So what are the historic spiritual roots that need to be rediscovered in America for our Spiritual survival? What is the essence of Judeo-Christian values? They begin with God. Our national motto still points the way: In God We Trust. Is this still true? The first four commandments tell us our duty to worship and honor God. For our Founders, God existed. He is referred to four times in the Declaration of Independence.

Those Judeo-Christian values go on in the last six of the Ten Commandments to tell us of what we affirm when we conclude the American Pledge of Allegiance—“with liberty and justice for all”. The last six commandments remind us of the principles that foster liberty and preserve justice: the duty to honor legitimate authority, the right to property, the preciousness of the family, the right to life, the necessity of truth in the courts and beyond and the resistance of a spirit of jealousy that seeks to harm our neighbor in his success.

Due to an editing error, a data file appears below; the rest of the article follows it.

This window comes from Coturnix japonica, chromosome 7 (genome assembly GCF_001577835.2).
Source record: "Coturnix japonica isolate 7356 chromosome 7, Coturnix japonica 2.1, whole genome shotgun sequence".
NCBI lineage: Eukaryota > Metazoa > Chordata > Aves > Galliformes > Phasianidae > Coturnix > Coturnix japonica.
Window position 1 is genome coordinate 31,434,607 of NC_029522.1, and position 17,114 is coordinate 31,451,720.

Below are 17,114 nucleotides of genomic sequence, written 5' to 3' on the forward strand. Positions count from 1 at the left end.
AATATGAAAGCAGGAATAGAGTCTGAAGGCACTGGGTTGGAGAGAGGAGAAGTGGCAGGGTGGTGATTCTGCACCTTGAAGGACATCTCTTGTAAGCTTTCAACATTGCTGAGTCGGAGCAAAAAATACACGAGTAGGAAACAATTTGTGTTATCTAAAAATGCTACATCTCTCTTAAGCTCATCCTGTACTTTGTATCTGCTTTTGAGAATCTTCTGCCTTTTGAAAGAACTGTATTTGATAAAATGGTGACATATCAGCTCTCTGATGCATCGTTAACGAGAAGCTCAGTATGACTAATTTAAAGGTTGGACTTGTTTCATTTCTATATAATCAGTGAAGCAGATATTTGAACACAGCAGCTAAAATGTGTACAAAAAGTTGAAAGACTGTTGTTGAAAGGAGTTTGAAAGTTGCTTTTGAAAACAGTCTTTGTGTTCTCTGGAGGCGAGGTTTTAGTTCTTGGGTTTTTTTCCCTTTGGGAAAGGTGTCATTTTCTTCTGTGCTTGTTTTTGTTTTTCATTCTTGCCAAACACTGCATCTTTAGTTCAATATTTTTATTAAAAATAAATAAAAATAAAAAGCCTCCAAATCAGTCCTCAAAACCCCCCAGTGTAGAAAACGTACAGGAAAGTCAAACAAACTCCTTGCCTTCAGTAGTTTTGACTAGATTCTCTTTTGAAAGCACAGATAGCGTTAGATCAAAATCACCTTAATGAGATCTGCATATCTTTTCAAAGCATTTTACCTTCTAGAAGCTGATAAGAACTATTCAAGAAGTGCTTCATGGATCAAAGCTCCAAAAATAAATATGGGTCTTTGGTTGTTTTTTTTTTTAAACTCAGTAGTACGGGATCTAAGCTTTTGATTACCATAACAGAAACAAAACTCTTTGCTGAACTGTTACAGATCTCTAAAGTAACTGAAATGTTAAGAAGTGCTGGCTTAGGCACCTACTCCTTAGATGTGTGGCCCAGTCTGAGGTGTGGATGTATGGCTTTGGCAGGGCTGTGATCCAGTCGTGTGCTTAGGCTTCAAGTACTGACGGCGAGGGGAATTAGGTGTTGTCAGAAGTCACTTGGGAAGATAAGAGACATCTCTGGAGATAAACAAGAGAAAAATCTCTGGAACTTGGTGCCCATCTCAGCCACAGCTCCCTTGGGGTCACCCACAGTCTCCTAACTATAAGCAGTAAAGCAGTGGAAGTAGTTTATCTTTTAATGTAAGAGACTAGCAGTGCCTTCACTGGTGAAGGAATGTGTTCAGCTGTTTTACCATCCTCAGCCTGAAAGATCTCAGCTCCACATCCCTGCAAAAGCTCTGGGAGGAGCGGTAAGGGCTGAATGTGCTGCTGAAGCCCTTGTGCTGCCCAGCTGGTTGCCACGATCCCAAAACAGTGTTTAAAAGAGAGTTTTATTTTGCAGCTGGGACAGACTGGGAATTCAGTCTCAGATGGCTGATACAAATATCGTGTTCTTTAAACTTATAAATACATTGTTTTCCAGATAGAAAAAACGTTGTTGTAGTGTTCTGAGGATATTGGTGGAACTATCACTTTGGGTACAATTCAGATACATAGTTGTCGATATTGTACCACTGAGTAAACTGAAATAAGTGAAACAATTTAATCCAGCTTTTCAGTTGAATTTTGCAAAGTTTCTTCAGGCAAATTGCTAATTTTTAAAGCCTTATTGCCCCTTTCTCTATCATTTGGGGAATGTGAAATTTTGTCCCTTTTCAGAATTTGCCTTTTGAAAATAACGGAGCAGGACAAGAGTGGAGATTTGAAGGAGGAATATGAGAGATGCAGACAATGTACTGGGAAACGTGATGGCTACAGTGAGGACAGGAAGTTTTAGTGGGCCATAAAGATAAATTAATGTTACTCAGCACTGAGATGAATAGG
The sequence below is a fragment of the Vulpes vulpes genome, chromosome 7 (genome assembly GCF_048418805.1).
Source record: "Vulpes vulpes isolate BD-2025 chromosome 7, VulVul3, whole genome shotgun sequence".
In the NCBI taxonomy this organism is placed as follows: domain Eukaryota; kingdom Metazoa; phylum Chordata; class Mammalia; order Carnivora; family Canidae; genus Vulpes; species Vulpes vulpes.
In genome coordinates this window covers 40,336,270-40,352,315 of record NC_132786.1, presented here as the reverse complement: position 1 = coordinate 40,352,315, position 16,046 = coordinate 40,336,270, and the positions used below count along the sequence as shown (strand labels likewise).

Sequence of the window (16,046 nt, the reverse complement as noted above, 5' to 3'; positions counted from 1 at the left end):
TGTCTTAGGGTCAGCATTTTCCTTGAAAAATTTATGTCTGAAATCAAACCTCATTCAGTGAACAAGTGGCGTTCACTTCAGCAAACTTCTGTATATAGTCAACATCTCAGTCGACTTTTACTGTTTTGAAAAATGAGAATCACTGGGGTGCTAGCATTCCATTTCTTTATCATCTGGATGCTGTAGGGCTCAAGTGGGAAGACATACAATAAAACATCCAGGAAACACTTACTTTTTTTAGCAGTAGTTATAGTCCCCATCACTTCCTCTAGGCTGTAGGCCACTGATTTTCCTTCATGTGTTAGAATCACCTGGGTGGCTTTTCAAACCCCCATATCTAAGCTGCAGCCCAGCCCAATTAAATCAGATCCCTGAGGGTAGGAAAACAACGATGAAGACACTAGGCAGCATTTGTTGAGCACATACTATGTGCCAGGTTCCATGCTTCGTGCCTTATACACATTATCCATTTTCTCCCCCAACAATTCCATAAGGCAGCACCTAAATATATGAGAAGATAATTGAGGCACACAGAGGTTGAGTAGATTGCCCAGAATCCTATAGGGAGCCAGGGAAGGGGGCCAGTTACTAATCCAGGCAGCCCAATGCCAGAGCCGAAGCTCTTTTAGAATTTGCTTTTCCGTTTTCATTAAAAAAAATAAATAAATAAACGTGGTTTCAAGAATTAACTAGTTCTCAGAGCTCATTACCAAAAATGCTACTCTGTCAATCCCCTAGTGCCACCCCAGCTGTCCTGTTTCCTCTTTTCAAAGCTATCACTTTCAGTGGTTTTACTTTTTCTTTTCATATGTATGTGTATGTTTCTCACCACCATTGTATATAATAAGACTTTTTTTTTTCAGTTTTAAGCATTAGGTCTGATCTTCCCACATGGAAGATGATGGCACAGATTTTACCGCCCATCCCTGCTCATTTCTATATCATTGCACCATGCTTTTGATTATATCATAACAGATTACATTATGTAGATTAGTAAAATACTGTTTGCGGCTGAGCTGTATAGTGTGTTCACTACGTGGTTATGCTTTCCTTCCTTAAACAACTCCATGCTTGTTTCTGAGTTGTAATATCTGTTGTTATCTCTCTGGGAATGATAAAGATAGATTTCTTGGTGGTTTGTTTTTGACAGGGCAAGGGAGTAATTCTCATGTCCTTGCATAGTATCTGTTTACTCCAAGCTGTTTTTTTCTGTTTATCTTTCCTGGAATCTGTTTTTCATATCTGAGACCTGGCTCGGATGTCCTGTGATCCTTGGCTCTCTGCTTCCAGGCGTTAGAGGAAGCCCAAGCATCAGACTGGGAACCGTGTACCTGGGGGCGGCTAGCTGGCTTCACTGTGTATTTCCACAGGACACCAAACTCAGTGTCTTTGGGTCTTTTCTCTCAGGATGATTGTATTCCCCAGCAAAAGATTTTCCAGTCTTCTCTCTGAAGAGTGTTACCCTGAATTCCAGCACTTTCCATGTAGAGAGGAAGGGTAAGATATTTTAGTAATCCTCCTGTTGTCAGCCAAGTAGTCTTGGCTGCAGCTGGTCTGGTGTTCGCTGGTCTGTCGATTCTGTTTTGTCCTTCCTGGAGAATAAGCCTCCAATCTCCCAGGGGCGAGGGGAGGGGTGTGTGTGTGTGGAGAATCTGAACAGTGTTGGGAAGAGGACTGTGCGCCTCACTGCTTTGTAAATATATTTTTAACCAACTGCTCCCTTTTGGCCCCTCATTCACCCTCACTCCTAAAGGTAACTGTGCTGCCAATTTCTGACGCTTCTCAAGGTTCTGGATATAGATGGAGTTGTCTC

Without these great Judeo-Christian values, it is unlikely that America as a republic can long endure. As has been attributed to Karl Marx, “Take away a nation’s roots, and like a tree, it can easily be moved. Perhaps the most patriotic thing all of us can do to preserve what Washington called “America’s experiment in the republican form of government” is to read the Ten Commandments, consider them well, and seek to live them for the glory of God and for the good of our neighbors. This is what it really means to have Judeo-Christian values.